It’s great that once the SDS parameter is set in the Configuration Manager and the SDS schema is created in ODI, both steps we just completed, the Load Plans will just “know” to extract data from the SDS rather than the source itself. But I like to dig a little deeper to find out what’s really going on behind the scenes – especially when it comes to Oracle Data Integrator.
Thinking about how I would implement this feature in ODI, I first started looking for an ODI Variable…and sure enough, I found one named IS_SDS_DEPLOYED. The Variable refresh code calls a procedure which accepts a DSN and returns a true or false. Next, I checked the Loading Knowledge Module used in the Interfaces that extract from PeopleSoft Campus Solutions, “LKM BIAPPS SQL to Oracle (Multi Transport)”, as this is where the connection to the source is made during execution. In the list of LKM steps is one titled “Get SDS Schema”. The code checks to ensure the IS_SDS_DEPLOYED variable is true, then runs a SQL query against the ODI repository to lookup the SDS schema name based on the DSN in the physical schema flexfield.
String sqlSelSDSSchema="SELECT PS.SCHEMA_NAME ,PS.I_PSCHEMA, PS.EXT_NAME , FFV.SHORT_TXT_VALUE " + " FROM SNP_PSCHEMA PS INNER JOIN SNP_FF_VALUEM FFV ON FFV.I_INSTANCE = PS.I_PSCHEMA " + " INNER JOIN SNP_FLEX_FIELD FF ON FF.FF_CODE=FFV.FF_CODE AND FF.I_OBJECTS=FFV.I_OBJECTS " + " INNER JOIN SNP_CONNECT C ON C.I_CONNECT =PS.I_CONNECT " + " WHERE FF.FF_CODE='DATASOURCE_NUM_ID' AND FF.I_OBJECTS=1500 " + " AND C.CON_NAME='" + tgtDataServerName + "' and FFV.SHORT_TXT_VALUE='" + "#DATASOURCE_NUM_ID" + "'";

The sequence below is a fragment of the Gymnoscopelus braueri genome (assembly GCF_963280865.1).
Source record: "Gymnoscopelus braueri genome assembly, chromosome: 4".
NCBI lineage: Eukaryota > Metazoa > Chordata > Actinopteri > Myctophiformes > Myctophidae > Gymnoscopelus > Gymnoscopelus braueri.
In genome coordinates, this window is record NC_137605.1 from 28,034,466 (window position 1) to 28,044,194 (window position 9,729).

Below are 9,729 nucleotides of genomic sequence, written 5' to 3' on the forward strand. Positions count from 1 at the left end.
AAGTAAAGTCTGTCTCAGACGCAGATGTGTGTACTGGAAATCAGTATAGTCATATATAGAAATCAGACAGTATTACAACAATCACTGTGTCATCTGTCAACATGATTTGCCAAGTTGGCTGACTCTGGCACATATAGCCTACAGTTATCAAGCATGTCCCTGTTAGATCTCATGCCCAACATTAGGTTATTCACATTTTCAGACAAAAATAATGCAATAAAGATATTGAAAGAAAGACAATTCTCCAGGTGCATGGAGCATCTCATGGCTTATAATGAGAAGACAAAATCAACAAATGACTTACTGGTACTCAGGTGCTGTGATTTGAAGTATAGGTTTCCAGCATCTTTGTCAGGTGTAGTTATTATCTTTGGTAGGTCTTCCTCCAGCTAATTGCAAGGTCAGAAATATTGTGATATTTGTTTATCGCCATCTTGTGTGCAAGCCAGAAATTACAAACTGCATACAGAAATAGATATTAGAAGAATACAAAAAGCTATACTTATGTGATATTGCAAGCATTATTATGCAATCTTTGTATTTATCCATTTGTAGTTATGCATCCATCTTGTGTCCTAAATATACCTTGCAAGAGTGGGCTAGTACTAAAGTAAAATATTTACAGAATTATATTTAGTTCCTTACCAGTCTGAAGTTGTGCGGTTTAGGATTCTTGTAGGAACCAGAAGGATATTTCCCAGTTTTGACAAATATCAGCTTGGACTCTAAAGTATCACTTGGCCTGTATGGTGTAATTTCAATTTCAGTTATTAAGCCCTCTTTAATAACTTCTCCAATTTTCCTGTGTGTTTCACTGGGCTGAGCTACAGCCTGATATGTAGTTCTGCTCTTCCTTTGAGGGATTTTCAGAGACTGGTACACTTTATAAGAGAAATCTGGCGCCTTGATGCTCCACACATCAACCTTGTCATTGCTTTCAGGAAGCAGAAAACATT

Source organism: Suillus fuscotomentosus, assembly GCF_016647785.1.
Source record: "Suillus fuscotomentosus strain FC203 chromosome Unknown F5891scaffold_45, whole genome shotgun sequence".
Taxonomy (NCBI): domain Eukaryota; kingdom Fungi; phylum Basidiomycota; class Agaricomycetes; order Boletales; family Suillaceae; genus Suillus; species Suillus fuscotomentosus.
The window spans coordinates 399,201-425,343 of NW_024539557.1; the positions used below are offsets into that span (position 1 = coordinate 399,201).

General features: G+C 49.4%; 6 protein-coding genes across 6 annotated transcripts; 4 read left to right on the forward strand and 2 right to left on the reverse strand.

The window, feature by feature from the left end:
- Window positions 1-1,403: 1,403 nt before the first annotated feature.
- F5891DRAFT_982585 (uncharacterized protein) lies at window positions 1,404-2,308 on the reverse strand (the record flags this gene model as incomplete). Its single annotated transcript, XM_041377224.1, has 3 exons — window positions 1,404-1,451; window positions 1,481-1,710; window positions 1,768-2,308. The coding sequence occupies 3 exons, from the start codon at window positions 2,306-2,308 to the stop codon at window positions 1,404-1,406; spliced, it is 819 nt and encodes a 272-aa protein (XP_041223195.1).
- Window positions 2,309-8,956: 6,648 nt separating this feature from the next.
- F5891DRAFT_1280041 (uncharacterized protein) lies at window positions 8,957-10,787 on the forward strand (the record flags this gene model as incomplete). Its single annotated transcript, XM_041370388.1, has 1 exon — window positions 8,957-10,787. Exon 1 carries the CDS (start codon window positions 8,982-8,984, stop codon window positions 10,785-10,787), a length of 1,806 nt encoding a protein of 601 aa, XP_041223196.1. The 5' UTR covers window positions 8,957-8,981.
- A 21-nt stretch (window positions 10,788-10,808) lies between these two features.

The SDS schema is then used in the next step, “Create SDS work view”, to generate the C$ view code against the SDS schema rather than the source instance schema. A bit of Java pattern matching is used on the standard “odiRef.getFrom()” substitution API call to perform the replacement.
String fromClause=odiRef.getFrom(); String sdsSchema = "[_SDS_]"; Pattern pattern = Pattern.compile("(=snpRef.getObjectName([^,]*),\s*\x22([^,]*)\x22,([^\)]*)\))"); Matcher matcher = pattern.matcher(fromClause); String squote = new Character((char)34).toString(); String replacefromClause = matcher.replaceAll("out.print("+squote + sdsSchema +".$3 " + squote + ");"); //Replace for Qualify function since this runs on target pattern = Pattern.compile("(\bQUALIFY\(([^\)\s]*)\))"); matcher = pattern.matcher(replacefromClause); replacefromClause = matcher.replaceAll(sdsSchema +".$2 “); %> create or replace view <%=odiRef.getTable("L", "COLL_NAME", "A")%> as … from <%=replacefromClause.replace("[_SDS_]","<$=sdsSchemaName$>")%> …